THERE is never a dull moment when you live on the coast and last Saturday evening was no exception.
The wife and I had just settled down for the evening to watch a bit of wartime drama on television when we noticed a lot of flashing lights through the blinds.
Before we could say Foyle’s War the road outside was crawling with ambulances, paramedics, fire engines, dozens of firefighters, all donned in safety jackets and yellow safety hats.
Yes, you’re right... There was more drama outside than inside.
They had the road – Barrack Lane – blocked and cordoned off over a stretch of 400 yards, almost to Coastguards Parade, and, to be truthful, the scene could easily have been mistaken for a blockbuster Hollywood disaster movie.
The entire stretch of road was lit up like Blackpool illuminations, traffic diverted and firemen were everywhere, even out of the bushes... They were power-flushing fresh water down the drains, scurrying back and forth, standing in huddles, shouting instructions, digging out resuscitation rescue apparatus and doing everything the service does in a major emergency call out exercise.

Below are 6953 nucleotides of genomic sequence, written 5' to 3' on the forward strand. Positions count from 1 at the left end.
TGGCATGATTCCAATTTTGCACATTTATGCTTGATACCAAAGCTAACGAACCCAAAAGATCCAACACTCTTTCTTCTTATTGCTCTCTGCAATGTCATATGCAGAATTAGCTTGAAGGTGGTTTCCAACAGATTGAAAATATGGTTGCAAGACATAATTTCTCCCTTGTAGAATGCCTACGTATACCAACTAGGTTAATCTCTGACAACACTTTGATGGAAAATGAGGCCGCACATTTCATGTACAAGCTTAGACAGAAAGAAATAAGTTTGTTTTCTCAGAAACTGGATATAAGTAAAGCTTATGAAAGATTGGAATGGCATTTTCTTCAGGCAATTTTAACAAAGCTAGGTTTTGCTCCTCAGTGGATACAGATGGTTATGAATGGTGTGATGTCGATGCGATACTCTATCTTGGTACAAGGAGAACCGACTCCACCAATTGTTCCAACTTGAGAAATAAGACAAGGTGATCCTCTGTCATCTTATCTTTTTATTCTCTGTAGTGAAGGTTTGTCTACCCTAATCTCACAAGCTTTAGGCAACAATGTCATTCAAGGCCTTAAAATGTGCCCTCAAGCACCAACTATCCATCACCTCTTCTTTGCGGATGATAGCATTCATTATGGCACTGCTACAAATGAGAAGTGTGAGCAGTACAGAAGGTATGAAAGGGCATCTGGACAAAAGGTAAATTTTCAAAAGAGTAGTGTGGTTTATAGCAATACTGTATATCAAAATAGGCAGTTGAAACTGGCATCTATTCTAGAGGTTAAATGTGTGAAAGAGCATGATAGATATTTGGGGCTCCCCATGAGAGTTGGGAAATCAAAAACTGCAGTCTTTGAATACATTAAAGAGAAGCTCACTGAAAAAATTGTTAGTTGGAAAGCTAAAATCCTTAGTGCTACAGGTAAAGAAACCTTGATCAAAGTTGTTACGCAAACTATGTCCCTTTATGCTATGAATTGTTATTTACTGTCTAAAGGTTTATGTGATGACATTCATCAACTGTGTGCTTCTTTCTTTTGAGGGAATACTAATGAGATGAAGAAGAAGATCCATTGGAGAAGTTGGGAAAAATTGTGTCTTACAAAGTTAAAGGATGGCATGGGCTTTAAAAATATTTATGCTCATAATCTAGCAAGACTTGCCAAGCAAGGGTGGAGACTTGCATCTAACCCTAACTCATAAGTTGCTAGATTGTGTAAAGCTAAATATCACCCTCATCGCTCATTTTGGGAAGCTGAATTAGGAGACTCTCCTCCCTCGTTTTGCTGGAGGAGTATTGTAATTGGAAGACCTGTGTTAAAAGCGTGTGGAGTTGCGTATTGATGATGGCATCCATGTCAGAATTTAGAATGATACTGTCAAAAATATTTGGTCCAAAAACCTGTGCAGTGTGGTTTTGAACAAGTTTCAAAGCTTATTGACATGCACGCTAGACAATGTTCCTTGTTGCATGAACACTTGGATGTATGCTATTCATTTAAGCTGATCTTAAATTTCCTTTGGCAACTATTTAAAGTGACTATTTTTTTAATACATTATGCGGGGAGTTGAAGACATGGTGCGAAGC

When, eventually, we summoned up the courage to venture out of the house and down to the bottom of the drive I was greeted by a poker-faced, nervous fireman who looked at me as though I’d just wandered off limits or into no man’s land.
“I think it would be better if you went back inside, sir,” he barked.
“What’s going on?” I replied “Where’s the fire?”
“We have a chemical leakage in the nursing home,” he replied. “You’d better go back indoors.”
The panic, for want of a better word, started at around 9.30pm – shortly after Foyle’s War started – and was still going on at 2am or 2.30am, long after Inspector Foyle and yours truly had retired for the night.
Whatever the chemicals were, they must have been lethal enough to warrant half the West Sussex fire service arriving on the premises.
We were all kept completely in the dark.
What were the chemicals? Definitely not CILLITT BANG!
Barrack Lane, Aldwick